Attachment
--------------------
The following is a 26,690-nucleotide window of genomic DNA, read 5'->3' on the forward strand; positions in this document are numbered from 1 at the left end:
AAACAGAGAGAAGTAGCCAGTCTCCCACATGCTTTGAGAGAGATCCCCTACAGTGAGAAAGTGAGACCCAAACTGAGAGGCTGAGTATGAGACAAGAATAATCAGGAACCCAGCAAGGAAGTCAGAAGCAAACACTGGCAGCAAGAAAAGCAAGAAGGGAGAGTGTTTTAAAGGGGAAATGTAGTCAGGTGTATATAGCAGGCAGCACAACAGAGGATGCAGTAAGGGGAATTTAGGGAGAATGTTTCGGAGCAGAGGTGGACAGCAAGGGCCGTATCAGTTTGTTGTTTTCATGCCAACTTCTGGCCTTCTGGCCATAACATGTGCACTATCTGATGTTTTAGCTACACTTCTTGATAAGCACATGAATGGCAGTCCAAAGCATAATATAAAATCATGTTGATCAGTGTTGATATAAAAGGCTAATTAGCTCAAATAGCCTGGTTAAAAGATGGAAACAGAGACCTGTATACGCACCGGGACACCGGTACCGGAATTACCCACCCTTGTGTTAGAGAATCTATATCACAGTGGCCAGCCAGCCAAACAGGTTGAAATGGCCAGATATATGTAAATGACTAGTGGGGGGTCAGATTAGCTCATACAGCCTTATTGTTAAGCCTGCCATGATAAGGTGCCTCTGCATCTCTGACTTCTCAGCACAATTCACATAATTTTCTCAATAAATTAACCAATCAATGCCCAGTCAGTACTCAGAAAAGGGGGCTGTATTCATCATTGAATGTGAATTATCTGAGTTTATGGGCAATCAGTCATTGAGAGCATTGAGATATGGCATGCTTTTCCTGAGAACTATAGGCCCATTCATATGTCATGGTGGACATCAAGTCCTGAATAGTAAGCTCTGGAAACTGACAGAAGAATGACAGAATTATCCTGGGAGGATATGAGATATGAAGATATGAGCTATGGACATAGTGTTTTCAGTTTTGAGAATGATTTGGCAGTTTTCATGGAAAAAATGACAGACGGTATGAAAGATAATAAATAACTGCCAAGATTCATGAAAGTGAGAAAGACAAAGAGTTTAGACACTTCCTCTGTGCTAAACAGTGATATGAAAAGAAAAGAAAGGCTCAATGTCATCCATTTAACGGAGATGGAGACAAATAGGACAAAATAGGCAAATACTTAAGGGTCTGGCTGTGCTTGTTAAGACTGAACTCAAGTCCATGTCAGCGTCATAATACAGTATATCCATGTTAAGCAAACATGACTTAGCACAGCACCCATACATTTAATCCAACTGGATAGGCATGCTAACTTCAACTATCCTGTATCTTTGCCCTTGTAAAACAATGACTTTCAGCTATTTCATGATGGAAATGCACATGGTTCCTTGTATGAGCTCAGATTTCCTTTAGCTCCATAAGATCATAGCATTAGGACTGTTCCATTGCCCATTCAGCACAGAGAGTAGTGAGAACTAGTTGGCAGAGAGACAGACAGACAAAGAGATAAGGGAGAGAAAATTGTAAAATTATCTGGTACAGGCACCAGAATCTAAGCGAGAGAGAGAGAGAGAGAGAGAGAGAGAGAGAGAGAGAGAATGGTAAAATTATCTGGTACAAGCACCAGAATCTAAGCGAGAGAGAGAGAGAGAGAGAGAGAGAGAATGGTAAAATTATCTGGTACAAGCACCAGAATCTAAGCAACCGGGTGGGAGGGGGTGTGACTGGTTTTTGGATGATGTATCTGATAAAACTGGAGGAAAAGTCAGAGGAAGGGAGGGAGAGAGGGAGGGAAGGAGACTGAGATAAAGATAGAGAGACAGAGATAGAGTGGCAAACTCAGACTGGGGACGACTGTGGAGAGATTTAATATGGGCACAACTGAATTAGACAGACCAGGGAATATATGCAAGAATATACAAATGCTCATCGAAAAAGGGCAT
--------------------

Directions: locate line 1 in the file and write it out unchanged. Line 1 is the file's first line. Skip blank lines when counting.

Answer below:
The following is a 26,690-nucleotide window of genomic DNA, read 5'->3' on the forward strand; positions in this document are numbered from 1 at the left end: